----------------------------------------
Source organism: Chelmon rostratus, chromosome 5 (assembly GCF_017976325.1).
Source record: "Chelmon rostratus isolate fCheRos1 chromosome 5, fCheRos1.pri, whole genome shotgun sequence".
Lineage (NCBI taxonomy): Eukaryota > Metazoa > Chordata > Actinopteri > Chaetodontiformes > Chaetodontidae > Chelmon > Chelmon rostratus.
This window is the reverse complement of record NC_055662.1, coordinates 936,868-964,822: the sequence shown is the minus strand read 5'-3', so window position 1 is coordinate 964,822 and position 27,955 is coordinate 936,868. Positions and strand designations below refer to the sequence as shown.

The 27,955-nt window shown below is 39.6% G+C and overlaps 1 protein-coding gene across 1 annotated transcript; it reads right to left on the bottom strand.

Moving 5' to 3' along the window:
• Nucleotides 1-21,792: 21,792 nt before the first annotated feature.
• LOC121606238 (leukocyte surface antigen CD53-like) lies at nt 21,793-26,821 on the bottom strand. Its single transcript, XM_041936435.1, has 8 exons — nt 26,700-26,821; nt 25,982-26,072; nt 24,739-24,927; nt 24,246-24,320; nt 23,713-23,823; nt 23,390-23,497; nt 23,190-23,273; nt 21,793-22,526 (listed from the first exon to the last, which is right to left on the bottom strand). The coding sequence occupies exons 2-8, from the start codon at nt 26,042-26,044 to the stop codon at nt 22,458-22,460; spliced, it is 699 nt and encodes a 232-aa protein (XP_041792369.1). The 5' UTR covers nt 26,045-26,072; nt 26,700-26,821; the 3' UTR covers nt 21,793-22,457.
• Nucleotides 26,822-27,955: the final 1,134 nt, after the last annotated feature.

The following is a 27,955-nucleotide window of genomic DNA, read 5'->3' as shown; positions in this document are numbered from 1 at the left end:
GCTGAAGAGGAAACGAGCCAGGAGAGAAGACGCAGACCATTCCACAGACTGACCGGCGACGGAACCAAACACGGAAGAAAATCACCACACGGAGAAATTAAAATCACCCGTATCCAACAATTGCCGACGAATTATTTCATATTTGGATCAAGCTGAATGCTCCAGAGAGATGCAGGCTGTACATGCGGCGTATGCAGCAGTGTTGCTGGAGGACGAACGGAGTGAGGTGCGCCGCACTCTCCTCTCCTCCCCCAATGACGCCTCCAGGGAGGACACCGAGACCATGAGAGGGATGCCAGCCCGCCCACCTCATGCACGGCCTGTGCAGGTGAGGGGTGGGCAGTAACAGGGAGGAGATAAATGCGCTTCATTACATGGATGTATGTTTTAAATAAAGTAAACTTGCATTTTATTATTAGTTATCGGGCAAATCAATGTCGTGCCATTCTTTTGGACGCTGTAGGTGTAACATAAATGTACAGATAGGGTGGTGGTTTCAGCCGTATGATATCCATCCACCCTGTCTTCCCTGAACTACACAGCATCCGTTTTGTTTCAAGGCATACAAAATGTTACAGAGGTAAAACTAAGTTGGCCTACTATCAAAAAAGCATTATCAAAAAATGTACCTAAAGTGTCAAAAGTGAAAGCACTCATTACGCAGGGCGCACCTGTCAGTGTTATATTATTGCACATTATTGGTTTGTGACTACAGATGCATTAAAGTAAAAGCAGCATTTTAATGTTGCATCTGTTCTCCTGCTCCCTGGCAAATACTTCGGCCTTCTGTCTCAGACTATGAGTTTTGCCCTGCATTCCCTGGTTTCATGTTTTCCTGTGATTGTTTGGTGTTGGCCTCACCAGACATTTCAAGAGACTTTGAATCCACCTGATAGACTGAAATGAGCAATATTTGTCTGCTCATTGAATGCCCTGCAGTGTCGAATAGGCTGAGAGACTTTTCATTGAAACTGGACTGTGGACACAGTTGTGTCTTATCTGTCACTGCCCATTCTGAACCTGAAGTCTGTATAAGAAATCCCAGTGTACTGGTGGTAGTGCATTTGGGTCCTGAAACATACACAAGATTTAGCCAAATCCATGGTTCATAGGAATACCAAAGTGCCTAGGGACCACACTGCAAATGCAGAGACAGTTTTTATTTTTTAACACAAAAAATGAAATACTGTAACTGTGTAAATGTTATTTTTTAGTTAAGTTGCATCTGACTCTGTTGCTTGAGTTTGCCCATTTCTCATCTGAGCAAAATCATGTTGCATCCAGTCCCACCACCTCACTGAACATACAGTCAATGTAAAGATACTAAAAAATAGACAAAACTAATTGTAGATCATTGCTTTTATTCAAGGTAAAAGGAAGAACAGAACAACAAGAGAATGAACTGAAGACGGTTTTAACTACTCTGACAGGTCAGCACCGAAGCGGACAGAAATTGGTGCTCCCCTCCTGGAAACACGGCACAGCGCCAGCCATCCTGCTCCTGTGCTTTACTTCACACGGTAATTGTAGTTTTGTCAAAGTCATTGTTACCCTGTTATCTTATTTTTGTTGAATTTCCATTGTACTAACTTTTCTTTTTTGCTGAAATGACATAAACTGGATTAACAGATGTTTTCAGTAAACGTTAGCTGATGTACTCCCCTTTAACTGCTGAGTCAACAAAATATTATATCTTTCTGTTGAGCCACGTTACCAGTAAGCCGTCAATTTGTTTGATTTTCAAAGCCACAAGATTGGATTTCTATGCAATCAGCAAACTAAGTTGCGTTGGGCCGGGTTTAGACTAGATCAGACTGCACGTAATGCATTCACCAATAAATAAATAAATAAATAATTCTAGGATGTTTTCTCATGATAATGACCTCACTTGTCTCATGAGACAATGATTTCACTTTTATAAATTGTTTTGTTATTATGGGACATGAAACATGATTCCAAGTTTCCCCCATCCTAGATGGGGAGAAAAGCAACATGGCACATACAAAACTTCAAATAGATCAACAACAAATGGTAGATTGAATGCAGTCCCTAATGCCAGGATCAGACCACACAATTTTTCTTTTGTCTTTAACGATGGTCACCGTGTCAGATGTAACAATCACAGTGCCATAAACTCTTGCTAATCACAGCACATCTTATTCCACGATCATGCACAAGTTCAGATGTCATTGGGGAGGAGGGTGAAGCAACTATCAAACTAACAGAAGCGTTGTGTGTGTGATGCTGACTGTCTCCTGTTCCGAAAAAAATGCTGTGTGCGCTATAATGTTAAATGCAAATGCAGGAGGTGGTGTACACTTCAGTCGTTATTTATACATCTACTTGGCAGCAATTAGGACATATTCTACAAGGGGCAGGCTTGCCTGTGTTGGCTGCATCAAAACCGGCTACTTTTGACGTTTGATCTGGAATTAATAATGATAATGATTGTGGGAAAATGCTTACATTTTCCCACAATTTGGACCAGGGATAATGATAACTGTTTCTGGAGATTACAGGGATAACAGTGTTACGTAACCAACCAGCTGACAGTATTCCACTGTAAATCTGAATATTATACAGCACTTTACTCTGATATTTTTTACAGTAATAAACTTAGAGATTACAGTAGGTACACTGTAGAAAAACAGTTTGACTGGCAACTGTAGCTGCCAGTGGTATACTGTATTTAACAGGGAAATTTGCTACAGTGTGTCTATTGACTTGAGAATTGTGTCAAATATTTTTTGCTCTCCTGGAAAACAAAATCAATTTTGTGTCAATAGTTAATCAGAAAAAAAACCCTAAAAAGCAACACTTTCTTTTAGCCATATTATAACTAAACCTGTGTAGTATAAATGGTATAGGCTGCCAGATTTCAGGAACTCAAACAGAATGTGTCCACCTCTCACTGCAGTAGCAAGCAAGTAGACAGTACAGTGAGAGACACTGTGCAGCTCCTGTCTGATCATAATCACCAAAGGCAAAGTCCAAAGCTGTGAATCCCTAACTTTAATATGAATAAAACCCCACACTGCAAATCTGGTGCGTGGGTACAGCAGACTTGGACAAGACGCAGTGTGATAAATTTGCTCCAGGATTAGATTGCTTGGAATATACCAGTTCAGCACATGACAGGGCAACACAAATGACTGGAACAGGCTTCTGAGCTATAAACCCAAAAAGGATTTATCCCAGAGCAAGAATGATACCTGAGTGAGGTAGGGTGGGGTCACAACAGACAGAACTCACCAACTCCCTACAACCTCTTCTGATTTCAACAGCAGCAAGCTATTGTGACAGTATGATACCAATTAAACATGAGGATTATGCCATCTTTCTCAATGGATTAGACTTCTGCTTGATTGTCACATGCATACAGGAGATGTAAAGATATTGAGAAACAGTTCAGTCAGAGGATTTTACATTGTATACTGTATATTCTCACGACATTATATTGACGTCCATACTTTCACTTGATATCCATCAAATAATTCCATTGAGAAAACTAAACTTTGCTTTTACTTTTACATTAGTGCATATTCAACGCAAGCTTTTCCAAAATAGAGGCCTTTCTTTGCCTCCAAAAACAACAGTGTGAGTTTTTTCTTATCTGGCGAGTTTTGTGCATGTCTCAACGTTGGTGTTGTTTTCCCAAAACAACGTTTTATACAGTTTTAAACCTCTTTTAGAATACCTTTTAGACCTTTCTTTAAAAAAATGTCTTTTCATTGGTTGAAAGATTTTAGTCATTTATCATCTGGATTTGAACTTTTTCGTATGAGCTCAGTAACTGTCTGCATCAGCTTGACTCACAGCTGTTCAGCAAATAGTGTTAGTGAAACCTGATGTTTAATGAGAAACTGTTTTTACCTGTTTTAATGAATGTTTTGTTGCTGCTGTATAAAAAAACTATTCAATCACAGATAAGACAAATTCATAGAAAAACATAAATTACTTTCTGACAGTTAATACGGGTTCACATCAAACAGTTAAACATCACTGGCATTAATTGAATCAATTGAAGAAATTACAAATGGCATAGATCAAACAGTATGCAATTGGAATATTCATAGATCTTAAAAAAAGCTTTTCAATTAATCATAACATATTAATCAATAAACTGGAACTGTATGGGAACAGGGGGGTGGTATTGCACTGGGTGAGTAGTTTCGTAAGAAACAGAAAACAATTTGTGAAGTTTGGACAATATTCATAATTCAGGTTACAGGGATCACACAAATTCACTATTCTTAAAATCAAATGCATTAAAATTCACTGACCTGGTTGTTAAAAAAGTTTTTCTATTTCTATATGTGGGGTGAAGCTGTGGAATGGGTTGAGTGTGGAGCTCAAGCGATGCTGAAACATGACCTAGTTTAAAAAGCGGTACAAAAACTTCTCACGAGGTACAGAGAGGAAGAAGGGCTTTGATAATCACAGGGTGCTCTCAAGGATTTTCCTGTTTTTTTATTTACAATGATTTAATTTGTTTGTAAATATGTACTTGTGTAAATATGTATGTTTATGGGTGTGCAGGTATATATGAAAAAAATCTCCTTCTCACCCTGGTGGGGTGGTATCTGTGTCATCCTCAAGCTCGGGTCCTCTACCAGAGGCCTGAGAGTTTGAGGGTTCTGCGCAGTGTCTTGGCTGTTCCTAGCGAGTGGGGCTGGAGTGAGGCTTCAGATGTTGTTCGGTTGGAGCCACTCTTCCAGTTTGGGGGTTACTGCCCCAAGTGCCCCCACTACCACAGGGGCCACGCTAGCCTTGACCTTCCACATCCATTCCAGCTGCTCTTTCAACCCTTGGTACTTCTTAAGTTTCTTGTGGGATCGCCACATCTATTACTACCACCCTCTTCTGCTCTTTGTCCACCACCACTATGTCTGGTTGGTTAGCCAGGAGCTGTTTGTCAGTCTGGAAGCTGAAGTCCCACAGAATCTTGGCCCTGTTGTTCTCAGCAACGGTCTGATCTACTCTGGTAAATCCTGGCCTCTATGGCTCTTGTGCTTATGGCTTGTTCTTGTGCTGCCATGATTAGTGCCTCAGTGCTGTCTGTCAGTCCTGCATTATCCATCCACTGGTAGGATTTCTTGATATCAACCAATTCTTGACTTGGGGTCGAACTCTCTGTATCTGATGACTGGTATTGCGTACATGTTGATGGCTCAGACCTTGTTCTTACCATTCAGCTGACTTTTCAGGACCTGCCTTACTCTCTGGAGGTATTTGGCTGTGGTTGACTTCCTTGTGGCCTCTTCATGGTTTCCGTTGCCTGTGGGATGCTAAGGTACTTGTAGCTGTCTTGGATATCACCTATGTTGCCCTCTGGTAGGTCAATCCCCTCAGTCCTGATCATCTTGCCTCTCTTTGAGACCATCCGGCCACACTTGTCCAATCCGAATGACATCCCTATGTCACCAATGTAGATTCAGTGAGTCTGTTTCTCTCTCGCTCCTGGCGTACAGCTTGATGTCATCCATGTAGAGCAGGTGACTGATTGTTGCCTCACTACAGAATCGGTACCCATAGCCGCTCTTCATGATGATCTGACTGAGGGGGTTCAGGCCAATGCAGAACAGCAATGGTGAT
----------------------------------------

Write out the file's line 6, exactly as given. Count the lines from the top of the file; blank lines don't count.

Moving 5' to 3' along the window: